NEW YORK, April 12 (Reuters) - Hundreds of diners at an Italian restaurant in suburban New York may have been exposed to hepatitis A in the last few weeks after a food handler there was found to have the liver disease, the county health department said.
People who ate at or who were working at La Fontana restaurant in the village of Nyack, about 20 miles (30 km) north of Manhattan, between March 19 and April 1 may have been exposed to the virus, the Rockland County health department said.
The department is urging diners and employees who were at the restaurant between March 29 and April 1 who have not previously been vaccinated to obtain a free hepatitis A vaccination.
The vaccination is only effective if taken within 14 days of exposure and so will be of no use to people who were at La Fontana earlier in March, the department said.
The liver-inflaming virus that causes the disease can be transmitted by eating something contaminated by traces of an infected person's feces.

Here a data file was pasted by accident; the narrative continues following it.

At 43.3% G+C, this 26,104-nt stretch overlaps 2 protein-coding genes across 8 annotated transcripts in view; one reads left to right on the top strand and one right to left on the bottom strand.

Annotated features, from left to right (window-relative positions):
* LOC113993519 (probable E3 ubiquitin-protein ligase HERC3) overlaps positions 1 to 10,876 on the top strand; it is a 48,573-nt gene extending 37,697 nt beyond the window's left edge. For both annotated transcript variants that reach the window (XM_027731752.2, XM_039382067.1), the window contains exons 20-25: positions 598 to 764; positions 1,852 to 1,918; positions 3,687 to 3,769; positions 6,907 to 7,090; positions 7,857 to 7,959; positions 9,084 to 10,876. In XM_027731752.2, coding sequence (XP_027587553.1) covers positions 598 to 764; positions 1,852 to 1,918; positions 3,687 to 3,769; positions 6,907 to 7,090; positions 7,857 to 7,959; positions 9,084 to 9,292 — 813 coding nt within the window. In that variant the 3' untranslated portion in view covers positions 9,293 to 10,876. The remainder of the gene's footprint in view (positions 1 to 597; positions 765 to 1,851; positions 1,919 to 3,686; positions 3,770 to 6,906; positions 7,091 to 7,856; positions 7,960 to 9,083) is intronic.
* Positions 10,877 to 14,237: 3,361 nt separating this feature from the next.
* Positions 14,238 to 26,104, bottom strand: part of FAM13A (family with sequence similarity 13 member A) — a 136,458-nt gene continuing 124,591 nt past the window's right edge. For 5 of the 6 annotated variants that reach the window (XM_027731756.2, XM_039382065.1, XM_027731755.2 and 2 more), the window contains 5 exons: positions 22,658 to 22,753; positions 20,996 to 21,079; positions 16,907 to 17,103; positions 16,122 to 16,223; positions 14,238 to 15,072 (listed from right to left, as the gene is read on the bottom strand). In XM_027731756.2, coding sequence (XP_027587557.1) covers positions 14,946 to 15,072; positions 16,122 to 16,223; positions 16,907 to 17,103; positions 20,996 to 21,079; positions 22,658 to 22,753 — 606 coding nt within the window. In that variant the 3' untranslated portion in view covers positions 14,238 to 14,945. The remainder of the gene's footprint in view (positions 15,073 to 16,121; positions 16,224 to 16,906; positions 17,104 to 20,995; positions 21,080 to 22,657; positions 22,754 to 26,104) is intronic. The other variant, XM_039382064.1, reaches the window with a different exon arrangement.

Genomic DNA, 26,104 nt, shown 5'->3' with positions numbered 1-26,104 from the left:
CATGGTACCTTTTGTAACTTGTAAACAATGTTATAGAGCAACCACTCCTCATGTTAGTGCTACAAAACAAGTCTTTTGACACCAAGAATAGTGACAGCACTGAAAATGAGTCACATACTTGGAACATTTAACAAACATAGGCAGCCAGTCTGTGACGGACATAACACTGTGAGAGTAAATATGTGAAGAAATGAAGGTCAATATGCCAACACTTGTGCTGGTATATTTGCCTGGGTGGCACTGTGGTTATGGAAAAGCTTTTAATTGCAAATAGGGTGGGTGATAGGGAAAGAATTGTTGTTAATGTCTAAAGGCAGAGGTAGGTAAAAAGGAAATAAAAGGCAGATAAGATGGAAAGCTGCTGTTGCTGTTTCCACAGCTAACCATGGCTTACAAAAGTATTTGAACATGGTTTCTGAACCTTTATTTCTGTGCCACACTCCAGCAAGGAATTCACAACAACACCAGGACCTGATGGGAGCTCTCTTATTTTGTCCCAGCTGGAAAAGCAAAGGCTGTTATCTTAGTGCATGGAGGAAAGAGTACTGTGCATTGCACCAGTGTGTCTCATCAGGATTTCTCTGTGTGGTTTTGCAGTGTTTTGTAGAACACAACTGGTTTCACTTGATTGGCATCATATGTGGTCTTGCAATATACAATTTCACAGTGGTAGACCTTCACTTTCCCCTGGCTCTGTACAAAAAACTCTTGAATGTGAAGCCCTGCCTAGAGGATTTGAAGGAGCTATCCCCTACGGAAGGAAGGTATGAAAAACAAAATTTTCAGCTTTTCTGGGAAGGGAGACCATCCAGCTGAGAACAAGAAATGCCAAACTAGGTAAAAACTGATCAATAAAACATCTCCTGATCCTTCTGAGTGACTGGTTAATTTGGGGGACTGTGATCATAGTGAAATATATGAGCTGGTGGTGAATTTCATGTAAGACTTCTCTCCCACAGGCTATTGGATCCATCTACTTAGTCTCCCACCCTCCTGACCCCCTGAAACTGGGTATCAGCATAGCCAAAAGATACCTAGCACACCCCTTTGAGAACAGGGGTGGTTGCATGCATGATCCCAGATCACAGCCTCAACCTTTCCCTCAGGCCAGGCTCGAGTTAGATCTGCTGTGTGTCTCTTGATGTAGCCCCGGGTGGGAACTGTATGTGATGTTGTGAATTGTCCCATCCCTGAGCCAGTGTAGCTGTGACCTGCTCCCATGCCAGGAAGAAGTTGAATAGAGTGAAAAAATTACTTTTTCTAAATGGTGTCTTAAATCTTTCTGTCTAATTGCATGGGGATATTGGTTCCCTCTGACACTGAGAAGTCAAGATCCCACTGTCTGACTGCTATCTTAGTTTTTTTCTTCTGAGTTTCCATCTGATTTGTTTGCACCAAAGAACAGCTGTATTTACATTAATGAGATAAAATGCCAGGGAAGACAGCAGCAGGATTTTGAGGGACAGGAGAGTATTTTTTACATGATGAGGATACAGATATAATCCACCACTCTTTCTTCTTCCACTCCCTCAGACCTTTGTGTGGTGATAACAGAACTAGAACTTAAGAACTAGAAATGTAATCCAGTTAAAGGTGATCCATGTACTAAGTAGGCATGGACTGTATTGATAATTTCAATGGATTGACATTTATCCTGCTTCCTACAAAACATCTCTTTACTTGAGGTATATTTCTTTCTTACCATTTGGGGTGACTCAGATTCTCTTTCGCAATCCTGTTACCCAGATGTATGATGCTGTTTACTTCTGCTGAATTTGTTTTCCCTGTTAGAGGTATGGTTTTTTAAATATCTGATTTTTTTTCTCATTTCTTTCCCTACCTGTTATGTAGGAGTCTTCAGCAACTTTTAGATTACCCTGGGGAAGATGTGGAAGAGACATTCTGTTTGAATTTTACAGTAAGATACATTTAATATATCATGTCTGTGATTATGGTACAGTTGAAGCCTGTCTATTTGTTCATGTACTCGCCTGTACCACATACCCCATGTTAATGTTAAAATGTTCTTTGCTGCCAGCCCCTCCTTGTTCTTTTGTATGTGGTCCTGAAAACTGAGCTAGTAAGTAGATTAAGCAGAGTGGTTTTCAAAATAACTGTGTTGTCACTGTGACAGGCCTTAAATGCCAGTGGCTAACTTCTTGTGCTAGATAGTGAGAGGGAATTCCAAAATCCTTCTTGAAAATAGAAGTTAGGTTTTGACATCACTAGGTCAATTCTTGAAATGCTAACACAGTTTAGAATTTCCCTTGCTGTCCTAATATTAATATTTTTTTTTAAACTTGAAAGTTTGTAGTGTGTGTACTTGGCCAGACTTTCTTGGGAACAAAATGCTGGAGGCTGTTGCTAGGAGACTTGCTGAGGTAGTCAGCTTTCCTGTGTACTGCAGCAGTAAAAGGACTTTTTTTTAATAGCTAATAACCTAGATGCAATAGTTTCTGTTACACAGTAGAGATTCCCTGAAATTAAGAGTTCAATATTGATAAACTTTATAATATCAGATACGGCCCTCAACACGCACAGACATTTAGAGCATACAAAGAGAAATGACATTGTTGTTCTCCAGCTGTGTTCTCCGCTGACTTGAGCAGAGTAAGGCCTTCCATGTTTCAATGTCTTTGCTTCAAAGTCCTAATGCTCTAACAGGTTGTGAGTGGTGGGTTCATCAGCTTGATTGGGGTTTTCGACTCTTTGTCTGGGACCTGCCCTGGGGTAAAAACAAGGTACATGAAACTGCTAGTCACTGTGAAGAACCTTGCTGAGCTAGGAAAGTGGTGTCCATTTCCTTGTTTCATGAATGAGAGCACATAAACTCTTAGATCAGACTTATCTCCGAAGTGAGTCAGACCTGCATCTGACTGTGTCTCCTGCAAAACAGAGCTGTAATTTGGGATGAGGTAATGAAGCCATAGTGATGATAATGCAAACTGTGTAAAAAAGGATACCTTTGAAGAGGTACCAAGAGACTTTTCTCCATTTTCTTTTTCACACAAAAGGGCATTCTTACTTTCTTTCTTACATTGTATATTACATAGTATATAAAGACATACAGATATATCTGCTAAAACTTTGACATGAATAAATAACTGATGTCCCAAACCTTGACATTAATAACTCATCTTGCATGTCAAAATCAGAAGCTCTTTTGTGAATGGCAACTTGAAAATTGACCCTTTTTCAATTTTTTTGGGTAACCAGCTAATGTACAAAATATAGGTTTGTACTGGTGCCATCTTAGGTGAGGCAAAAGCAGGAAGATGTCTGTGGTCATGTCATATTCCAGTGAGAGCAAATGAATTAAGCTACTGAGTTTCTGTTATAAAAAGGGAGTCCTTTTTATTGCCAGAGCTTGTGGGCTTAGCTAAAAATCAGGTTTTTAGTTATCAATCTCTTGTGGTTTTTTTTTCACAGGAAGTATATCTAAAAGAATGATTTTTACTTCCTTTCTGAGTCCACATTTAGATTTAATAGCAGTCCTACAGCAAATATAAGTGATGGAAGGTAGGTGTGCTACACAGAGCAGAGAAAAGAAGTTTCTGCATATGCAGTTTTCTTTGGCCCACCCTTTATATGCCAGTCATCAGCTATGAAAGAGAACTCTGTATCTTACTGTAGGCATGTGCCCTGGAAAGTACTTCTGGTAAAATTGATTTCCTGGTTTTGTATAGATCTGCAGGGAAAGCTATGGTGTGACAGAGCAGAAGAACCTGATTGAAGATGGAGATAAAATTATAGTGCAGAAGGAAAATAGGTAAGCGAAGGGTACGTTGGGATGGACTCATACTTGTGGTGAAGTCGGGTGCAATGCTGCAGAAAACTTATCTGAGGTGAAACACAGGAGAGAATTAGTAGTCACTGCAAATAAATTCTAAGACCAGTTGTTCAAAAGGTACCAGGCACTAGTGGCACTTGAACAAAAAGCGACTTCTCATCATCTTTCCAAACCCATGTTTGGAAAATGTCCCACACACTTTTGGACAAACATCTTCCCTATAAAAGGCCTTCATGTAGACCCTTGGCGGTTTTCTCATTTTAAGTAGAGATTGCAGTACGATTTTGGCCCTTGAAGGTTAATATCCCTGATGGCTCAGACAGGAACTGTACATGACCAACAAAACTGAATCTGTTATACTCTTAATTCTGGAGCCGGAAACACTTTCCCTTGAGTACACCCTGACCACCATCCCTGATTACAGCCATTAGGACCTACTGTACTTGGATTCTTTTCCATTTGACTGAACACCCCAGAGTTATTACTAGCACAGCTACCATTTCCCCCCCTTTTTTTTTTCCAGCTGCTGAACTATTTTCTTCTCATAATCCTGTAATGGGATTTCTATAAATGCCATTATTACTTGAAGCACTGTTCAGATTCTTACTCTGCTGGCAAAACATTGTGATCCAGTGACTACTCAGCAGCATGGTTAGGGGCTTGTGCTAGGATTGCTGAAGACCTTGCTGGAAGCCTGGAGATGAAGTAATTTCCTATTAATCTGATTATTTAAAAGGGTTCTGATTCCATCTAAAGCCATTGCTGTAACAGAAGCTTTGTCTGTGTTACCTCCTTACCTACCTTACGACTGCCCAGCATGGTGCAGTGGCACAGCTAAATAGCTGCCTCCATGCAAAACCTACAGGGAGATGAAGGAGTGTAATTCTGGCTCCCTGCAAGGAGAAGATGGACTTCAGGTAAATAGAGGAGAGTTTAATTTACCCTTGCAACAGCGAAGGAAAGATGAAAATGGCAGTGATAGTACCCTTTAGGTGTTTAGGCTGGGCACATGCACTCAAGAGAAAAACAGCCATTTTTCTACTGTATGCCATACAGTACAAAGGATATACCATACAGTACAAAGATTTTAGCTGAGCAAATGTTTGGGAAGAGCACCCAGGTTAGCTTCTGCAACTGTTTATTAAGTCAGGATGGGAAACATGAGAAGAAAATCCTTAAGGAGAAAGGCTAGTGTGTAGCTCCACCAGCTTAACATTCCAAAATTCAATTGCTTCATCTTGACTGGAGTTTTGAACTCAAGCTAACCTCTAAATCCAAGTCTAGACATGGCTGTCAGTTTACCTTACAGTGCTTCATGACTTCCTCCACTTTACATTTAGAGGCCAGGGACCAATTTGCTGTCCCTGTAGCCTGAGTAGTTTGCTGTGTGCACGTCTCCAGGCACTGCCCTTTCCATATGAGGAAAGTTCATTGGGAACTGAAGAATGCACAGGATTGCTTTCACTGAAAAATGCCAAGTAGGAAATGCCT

The disease causes jaundiced skin, itching, fever and nausea but is usually completely cured with a few weeks of rest, according to the National Institute of Health. Fewer than one in 1,000 cases lead to complications that can be fatal.
There was no indication on Saturday that any diners had yet developed the disease.
A telephone number for La Fontana went unanswered on Saturday morning. (Reporting by Jonathan Allen; Editing by Scott Malone)
Diners At La Fontana Restaurant In Suburban NY May Have Been Exposed To Hepatitis A